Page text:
Waterproofing a Damp Basement

A damp basement can be the bane of a homeowner's existence. It limits usage of the basement area and hurts resale value.

As many homeowners realize, there doesn't have to be water standing in a basement for there to be a damp basement condition. A white, chalky substance, efflorescence, on basement walls indicates a moisture problem, as well. And locating the cause can be tough, not to mention fixing it. This article will outline some solutions for moisture problems in basements with concrete block or poured concrete wallsósolutions ranging from simple and inexpensive for minor problems, to more complex and costly solutions for major problems.

But first, let's find the source. The first thing to consider is the exterior of your home. If the ground around your home slopes toward the foundation, then rain water will seep toward your home and seep through the walls. That's a problem. And if your rain gutter pipes dispense water right near the foundation, that too is a problem. Solve the gutter situation by adding ground extensions (outspouts) to your downspouts. They'll carry water well away from the base of your house (and if you don't have gutters at all, it's time to install some). As far as the slope of the ground goes, you'll need to haul in some water-resistant clay, topsoil and sod to build a grade that slopes away from your foundation. Rent excavation equipment and a sod cutter to make the job go more smoothly.

The next heavy rain following these repairs should tell you if your problem is completely solved.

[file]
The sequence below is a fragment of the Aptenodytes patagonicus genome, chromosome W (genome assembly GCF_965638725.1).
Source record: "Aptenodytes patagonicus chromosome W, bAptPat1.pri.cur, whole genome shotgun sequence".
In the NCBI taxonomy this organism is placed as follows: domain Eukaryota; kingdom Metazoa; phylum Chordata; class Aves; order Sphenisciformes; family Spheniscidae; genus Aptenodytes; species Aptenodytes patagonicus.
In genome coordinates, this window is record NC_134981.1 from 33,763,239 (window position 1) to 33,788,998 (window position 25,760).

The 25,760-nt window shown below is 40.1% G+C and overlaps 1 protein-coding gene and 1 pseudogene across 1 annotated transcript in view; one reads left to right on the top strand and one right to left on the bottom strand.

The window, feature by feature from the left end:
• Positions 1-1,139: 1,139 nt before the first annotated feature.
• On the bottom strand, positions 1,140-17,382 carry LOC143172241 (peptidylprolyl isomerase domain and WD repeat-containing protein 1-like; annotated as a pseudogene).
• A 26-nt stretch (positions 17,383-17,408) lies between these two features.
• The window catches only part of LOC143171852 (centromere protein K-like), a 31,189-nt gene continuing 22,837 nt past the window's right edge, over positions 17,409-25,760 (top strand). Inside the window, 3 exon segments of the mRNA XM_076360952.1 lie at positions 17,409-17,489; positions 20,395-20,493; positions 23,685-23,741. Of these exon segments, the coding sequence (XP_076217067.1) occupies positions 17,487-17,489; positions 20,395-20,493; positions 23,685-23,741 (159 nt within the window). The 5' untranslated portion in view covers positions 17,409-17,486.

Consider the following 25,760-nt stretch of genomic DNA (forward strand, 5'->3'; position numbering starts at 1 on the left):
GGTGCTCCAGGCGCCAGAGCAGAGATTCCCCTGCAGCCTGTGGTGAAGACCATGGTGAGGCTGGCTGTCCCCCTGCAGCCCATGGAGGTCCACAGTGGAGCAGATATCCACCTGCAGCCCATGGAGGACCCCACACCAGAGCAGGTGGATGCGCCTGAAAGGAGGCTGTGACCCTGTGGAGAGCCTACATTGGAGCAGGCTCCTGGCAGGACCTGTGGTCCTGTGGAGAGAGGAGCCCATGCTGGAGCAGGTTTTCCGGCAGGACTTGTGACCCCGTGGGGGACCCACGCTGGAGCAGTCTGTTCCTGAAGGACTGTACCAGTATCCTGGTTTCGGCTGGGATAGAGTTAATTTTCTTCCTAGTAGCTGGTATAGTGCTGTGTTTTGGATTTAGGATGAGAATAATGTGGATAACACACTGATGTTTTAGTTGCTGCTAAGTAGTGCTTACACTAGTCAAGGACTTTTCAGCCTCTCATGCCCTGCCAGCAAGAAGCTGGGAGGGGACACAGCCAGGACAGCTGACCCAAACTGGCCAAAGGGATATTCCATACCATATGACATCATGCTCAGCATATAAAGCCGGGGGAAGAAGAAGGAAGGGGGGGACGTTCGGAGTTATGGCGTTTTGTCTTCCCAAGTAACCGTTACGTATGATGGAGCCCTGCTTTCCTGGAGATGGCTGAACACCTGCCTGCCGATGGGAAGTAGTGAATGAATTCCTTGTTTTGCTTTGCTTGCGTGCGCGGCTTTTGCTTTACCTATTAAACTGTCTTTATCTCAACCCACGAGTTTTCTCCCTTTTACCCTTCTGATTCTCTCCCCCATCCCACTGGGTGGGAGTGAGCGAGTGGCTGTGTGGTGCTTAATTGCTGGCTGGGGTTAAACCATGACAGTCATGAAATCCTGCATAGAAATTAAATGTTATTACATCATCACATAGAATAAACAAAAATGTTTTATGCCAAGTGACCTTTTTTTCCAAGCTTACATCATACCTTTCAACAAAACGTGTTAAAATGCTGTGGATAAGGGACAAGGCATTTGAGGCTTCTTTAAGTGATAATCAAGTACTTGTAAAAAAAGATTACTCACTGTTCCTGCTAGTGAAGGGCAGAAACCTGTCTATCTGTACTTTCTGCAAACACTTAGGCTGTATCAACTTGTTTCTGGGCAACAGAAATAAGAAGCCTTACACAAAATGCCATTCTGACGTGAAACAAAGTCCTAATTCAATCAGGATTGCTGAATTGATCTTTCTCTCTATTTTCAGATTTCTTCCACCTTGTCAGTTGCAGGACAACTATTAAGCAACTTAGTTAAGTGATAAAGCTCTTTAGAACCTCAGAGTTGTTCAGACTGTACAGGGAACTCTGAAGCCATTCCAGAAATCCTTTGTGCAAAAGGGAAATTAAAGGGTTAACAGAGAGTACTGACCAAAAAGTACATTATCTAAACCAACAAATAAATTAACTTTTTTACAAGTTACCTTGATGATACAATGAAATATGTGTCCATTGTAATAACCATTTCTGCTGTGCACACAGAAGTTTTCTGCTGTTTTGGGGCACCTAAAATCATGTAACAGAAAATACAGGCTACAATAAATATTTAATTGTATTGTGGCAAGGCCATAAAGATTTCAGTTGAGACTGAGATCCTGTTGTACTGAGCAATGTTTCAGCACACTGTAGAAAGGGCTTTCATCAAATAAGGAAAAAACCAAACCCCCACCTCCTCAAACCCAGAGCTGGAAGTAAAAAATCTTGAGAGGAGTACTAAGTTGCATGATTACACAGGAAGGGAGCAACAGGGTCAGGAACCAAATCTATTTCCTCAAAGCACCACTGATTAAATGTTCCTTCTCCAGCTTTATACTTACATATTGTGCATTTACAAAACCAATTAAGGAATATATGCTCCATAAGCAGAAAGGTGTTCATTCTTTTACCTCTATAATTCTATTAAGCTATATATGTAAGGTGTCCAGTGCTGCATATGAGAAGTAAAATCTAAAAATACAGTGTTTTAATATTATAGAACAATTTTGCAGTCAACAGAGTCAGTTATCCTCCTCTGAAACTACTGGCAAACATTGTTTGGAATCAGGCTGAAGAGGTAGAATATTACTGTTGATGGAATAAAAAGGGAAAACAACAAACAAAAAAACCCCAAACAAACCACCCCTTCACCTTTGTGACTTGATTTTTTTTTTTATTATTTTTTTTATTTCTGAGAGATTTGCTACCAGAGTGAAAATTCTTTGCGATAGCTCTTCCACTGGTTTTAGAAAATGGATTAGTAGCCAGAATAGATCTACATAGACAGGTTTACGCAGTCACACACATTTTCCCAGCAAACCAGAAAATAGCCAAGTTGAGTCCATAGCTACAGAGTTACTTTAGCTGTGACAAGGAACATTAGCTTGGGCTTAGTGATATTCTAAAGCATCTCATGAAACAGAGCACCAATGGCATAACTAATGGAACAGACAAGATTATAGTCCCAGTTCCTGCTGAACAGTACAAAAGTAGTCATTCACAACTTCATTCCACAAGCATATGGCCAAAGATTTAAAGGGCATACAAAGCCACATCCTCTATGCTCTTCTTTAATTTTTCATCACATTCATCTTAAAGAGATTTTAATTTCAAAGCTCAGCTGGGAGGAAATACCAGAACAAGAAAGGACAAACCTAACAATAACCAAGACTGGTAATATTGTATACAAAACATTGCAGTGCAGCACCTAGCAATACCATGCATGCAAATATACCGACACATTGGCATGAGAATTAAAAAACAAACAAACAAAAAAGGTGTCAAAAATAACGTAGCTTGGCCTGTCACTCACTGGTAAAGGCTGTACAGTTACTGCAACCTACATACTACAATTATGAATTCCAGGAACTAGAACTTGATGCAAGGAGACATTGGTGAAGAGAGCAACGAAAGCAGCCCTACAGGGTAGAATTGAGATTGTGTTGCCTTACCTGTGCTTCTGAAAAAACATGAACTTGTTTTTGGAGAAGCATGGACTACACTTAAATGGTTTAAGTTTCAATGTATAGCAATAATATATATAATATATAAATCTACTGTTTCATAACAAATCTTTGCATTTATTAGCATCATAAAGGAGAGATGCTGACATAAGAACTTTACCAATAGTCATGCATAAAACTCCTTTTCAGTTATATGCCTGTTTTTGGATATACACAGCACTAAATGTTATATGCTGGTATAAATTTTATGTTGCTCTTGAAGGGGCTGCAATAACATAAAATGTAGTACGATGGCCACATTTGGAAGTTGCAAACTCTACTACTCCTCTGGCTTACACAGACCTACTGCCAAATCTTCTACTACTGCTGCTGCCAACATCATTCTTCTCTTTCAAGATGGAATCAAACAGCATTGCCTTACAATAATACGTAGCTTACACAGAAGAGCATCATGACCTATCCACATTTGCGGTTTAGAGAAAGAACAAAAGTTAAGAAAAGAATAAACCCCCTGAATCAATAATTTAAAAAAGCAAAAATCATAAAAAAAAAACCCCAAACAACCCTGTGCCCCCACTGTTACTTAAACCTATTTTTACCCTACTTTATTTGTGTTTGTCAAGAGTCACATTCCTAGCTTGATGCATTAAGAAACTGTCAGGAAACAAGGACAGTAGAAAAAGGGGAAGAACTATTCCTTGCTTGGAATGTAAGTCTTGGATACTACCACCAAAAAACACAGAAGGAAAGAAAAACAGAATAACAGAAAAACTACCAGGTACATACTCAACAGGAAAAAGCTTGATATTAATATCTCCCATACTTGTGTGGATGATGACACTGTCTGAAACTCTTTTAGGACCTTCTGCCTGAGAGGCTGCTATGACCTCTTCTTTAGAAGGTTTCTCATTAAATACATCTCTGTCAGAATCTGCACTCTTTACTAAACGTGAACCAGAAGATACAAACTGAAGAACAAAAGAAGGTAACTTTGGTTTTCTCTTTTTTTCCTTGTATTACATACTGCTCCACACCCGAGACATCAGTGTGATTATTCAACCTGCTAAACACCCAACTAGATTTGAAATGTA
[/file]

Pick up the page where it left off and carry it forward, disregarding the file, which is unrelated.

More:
If the dampness is still there, but quite minor, you can consider an additional measure. Apply a commercial concrete patch material to the cracks from the interior. For shrinkage cracks, as in between the wall and floor, use a hydraulic cement. Then apply a coat of sealer to the repair areas. Finally, apply a full coat of sealer to the entire wall (which gives the repair area two coats).


If these tactics don't keep the dampness out, your problem is more serious, and your options more difficult and expensive. For concrete block walls, you can install interior drain tile to draw water through the blocks, under the floor and into a sump pump system to be discharged away from the house. 

This tough job involves breaking and removing a foot-wide section of your concrete floor all around the base of the wall. While concrete breaking equipment can be rented inexpensively, this job is not easy. Otherwise, a water dam system can be installed right on top of the floor, tight to the wall, to capture seepage and carry it to a sump pumpóless expensive, but typically not as effective.

Exterior tile installation is even more difficult and should probably be left to a professional. If you have any questions, or would like to find out how rental equipment can help make some of these jobs easier, stop by the store.

Interior tile installation
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